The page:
On behalf of the University, I am happy to thank and congratulate Nick Dirks for his many lasting contributions to Columbia and to wish him the very best on those he will soon make as the chancellor of the University of California, Berkeley.

Sincerely,
Lee C. Bollinger

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17 Comments

  1. Columbia Alumni@Berkeley

    here is the email i got:

    President Yudof has announced his selection of Professor Nicholas B. Dirks, Columbia University’s Executive Vice-President for Arts and Sciences and Dean of the Faculty of Arts and Sciences, as the 10th Chancellor of UC Berkeley. We are delighted with the choice and fully confident that the search committee has identified, and President Yudof is recommending to the Regents, an outstanding candidate who will enjoy our campus’ full support".

    Will meet Prof. Dirks and congratulate him.

  2. more importantly

    what does this mean about prof. Bakhle's future at columbia???

  3. Anonymous  

    Someone should do a study about what percent of the time each Deanship was filled by an Acting.... so and so. It seems like some of them it's approaching 90%.

  4. Hippiehater

    According to Prezbo's email, Dirks's "academic work" focused on "British colonialism, the history of imperialism, and cultural theory" and "rebuilt" the anthropology department into the radial leftist postmodern Marxist hell-hole mockery of an academic center. And now he's going to be the Chancellor of Berkeley. Good riddance. You two deserve each other.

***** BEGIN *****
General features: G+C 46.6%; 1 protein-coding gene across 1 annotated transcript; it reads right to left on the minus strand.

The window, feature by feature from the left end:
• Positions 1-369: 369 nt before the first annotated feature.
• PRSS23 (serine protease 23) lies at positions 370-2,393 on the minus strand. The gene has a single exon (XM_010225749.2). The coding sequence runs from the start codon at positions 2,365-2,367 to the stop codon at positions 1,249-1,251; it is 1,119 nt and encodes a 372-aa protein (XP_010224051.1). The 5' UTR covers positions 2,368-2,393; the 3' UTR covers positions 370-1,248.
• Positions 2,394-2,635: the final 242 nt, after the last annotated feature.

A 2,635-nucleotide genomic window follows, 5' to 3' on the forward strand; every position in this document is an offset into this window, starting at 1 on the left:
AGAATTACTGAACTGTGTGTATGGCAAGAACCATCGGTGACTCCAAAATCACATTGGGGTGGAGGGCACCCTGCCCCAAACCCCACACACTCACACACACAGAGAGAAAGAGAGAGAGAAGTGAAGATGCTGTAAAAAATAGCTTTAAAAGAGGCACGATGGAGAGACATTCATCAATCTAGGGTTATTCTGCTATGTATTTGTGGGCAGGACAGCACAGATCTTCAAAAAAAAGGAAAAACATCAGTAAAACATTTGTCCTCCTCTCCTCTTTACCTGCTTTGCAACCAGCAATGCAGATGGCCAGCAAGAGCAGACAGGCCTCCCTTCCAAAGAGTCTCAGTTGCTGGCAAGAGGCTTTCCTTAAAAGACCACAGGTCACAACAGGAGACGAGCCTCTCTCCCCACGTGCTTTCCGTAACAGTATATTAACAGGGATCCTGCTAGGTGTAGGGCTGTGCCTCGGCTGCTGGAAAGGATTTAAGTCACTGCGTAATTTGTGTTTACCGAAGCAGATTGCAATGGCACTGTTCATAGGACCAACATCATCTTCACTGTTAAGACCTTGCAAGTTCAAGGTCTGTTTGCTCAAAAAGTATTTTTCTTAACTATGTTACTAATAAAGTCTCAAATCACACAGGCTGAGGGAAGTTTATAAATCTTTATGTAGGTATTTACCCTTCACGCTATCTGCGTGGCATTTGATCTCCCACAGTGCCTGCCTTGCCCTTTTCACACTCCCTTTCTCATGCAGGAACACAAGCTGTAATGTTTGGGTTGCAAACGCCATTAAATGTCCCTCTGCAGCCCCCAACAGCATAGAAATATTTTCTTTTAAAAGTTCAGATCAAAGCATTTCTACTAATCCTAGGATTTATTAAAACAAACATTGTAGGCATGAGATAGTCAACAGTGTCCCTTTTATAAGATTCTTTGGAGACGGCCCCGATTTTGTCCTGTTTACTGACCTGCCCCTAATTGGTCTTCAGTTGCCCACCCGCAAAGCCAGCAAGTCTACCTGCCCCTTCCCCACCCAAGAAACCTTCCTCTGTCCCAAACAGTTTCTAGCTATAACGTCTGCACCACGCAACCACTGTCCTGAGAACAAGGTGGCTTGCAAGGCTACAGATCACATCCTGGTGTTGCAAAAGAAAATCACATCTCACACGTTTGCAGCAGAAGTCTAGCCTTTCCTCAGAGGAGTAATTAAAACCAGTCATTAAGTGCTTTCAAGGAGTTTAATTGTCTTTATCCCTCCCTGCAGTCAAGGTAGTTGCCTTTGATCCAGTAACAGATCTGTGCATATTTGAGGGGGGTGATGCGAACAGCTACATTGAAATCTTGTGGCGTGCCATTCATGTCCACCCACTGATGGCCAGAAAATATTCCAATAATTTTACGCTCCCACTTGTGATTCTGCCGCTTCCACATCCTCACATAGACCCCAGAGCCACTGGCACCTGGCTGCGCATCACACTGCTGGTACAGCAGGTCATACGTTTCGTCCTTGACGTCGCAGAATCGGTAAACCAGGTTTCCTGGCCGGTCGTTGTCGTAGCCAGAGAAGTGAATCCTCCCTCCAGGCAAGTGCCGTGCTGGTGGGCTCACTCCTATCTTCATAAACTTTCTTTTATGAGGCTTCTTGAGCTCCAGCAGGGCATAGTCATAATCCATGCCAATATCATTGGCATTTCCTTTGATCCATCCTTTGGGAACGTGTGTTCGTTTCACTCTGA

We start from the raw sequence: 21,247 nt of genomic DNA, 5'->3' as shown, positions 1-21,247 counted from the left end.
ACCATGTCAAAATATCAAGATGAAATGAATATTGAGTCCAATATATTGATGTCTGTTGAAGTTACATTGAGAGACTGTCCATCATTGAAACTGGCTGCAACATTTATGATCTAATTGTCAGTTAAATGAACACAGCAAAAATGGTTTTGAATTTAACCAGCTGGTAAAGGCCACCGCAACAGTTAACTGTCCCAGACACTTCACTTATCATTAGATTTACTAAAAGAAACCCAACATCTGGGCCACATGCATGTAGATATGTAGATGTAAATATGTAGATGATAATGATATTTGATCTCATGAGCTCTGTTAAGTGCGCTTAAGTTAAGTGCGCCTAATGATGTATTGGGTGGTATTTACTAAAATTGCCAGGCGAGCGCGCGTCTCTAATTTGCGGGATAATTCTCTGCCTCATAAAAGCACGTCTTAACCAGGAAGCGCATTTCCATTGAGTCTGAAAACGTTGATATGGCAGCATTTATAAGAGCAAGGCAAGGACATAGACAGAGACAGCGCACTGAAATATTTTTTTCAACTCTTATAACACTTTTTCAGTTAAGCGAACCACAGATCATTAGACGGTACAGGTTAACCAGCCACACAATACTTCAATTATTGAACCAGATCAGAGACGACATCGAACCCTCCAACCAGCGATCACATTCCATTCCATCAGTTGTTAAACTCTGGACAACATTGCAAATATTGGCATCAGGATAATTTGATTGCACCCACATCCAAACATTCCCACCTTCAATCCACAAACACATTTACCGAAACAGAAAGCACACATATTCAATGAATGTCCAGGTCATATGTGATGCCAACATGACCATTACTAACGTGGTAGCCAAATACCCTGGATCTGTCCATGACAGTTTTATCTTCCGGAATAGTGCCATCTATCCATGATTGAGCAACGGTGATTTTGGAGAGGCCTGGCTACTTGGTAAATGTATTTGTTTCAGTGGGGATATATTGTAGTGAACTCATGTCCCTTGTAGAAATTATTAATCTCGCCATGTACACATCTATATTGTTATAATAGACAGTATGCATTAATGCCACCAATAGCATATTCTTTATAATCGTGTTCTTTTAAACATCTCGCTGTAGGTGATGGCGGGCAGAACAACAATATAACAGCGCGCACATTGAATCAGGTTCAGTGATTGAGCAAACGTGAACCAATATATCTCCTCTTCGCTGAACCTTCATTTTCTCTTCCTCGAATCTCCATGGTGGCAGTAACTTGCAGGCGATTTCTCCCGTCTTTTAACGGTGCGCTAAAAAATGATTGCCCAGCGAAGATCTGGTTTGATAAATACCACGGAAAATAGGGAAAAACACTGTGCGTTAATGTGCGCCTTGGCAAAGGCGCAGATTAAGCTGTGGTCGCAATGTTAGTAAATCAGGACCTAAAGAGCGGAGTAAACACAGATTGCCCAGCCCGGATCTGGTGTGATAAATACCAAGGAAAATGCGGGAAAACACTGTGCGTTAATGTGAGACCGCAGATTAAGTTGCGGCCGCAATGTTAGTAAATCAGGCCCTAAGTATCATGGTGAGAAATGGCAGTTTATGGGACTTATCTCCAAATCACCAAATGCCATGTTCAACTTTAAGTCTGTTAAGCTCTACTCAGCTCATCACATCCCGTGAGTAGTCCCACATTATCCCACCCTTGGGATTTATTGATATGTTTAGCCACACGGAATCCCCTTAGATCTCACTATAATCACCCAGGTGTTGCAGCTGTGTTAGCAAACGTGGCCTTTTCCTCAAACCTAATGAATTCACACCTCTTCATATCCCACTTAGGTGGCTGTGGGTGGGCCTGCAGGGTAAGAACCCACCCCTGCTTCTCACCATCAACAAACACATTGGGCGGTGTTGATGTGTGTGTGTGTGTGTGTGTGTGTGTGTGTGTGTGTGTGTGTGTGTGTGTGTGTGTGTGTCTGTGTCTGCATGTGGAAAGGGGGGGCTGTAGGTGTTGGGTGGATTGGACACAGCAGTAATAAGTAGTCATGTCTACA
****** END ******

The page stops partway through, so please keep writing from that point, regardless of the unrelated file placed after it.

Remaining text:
5. Anonymous  

    don't get how dirks studies anti-colonialism when he tears down (a) destroys columbia college and (b) harlem

  6. Hippihaters gonna hate

    You're the fucking worst.

  7. John  

    Does that mean that Bakhle is leaving Columbia too???

  8. Van Owen

    Anthropology is for pussies and beta hipster fucktards. ECON RULES!!! Good riddance to this weasel looking mothafucka.

  9. CC'13  

    Congratulations Prof. Dirks!! UC Berkeley is an awesome school!

  10. Oh. My. God.  

    DAT UNIBROW

  11. Anonymous

    Thank God he is out of here! He destroyed our Anthropology Dept.

  12. JSmith

    "Nicholas Dirks, the Dean of the Faculty of Arts & Sciences, has resigned to become chancellor (that’s California for “president”) of UC-Berkeley."

    No, sorry, incorrect. The UC system has one president. Each of the 10 campuses in the system has its own chancellor.

  13. CC'11

    Looks like he fought too much with the CC Deans and wound up having his power taken away by the provost. Add to that the rumblings of an organized faculty rebellion thanks to Popkin and I guess even a state school that's getting funding cuts left and right seems appealing...

  14. Anonymous

    He is an affected weasel who was a fish out of water in an Ivy League school. There was no more despicable urine bag ever found in Low Library's history. He was indifferent to the greatness that Jacques Barzun and Ike instilled in Columbia.